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5 Nourishing Recipes for Spring Transition

Updated: Mar 1

It's somehow been a long winter, even though only a few flakes of snow ever made it to the farm. Winter may not fully be over but we're definitely beginning our cyclical transition into spring. The days are longer, the flowers are blooming, and robins are outside our windows singing their songs into the air. Though it's not technically spring according to our calendars, we're knee-high in spring energy. The perennial buds that make their debut every spring have demonstrated an amazing amount of energy and have pushed through the hard, cold ground of winter. Like the buds, we might be finding ourselves with more energy than we had just a few weeks ago. If we're in line with this natural energy, we may find ourselves making new plans for outdoor activities, adding larger projects to our to-do lists, signing up for exercise classes (or if you're like me *talking* about signing up for exercise classes). This is also the time of year when we find ourselves with just enough energy for spring cleaning. It's important to notice and intentionally direct this energy into activities and schedules that bring us and our loved one's purpose.

It's almost like spring adds a special charge to the air. While we're not quite into the full swing of active summer energy, we're in the planning phase - sort of like when you're on a roller coaster and you're tick-tick-ticking up the first large hill. We're not quite there yet, but hold on! In order to support our minds and bodies on this seasonal energy ride, we need to feed ourselves nourishing dishes that sustain us, but don't weigh us down. All winter long we've been eating heavy and often fatty foods. This is why it's so important to eat to nourish the liver and the gallbladder in the spring. The liver works hard to detox our bodies after a rather indulgent winter, which is why we need to feed it sour, astringent, and slightly bitter foods in the spring. These flavors trigger enzymatic activities within the body to stimulate bile production and liver detoxification.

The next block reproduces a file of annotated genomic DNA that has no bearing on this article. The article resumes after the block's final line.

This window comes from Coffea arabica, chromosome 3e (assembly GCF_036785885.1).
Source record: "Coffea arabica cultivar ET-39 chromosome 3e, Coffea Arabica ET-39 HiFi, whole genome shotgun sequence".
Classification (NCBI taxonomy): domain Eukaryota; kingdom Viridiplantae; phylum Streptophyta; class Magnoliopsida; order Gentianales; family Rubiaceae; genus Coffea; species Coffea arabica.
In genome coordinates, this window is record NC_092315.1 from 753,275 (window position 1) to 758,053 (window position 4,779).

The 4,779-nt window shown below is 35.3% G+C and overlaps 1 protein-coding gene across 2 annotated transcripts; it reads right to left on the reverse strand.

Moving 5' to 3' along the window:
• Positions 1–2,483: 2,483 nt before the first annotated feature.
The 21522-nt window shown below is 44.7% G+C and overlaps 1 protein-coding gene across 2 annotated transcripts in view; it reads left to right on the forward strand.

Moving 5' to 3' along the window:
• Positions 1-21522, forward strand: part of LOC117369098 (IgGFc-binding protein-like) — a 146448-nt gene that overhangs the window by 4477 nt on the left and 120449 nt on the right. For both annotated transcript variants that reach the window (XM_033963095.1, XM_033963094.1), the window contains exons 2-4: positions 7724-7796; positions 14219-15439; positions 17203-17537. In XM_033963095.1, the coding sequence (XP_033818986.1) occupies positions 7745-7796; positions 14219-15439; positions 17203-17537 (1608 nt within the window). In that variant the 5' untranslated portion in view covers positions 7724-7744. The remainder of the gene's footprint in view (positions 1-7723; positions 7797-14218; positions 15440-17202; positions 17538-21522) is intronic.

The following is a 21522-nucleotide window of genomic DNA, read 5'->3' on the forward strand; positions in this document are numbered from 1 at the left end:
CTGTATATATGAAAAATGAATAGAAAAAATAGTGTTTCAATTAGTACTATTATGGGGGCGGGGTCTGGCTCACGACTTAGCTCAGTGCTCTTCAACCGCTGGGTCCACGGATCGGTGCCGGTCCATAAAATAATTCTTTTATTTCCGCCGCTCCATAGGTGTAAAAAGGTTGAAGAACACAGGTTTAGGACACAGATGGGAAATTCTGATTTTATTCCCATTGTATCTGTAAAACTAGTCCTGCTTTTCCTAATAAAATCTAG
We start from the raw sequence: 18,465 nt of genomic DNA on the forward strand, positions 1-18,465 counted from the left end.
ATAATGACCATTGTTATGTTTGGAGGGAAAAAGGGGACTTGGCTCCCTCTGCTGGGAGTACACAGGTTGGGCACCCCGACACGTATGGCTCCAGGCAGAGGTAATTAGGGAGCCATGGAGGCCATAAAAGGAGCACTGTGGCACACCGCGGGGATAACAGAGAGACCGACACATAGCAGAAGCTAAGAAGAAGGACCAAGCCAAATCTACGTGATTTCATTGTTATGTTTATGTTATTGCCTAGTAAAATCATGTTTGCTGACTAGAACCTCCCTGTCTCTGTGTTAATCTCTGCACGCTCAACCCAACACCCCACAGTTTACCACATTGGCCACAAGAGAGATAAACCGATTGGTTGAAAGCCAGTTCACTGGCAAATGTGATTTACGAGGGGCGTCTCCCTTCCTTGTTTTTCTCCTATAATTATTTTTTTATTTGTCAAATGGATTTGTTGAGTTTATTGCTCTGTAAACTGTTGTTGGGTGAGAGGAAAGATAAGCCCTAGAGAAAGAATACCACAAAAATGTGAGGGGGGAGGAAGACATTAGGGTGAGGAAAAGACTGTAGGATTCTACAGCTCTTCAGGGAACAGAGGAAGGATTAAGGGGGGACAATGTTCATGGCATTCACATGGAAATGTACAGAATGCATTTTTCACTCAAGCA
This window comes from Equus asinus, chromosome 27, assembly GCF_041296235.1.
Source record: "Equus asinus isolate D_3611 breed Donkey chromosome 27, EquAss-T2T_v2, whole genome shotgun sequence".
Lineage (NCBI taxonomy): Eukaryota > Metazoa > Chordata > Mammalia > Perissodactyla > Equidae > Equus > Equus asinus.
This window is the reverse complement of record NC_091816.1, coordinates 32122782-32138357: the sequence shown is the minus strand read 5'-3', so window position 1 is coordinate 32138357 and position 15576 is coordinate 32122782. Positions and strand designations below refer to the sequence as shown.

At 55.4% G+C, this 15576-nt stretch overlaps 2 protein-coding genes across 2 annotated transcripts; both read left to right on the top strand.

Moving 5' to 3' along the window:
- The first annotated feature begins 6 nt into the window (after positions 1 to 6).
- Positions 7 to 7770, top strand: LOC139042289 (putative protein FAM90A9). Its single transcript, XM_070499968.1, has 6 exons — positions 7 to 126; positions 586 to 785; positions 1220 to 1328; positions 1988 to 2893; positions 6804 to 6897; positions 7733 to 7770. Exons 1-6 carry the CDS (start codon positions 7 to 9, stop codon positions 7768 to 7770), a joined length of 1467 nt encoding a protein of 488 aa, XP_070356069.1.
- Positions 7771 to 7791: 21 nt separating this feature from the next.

Spring Kale Salad adapted from The Roasted Root


  • 1/2 pound Tuscan kale, thinly sliced

  • 1/2 pound Red Russian kale, finely chopped

  • 1/2 red bell pepper, julienne

  • 6 small radishes, thinly sliced

  • 1 medium carrot, peeled and grated

  • 1/2 small cucumber, thinly sliced

  • 1 large ripe avocado, peeled and diced

  • 1 medium red beet, roasted and chopped

  • 1/2 cup raw walnut halves, chopped

Lemon-Parsley Dressing (the more fresh herbs the better!):

  • 1/4 cup + 1 tablespoon olive oil

  • 1/4 cup fresh lemon juice (roughly 1 large lemon)

  • 1 clove garlic, minced

  • 1/4 cup packed fresh parsley leaves

  • 2 teaspoons pure maple syrup

  • 2 teaspoons stone ground mustard

  • A pinch of salt


Prepare the Detox Kale Salad:

  • Wash and spin kale leaves. Remove the stalks and discard. Finely chop the leaves and place them in a large serving bowl.

  • Add the remaining ingredients to the serving bowl and add the desired amount of dressing. Toss everything together to combine.

Prepare the Lemon-Parsley Dressing:

  • In a small blender or food processor, add all of the ingredients for the dressing and blend until smooth and creamy. If you don’t have a small blender, whisking the ingredients together in a bowl works well, too.

Dandelion and Primrose Leaf Salad from DK Home Herbal

This detox salad is perfect for early spring. Filled with dandelion and chicory are gentle stimulants for the liver and bladder.


  • 1 oz dandelion leaves

  • 1 tsp chives

  • 1/4 oz yarrow leaves*

  • 3/4 oz primrose leaves

  • 1/4 oz arugula

  • 1 head of chicory

  • 1.5 tbsp linseed oil

  • 1.5 tbsp lemon juice

  • white pepper to taste

  • sesame salt to taste

*Omit the yarrow leaves if you're pregnant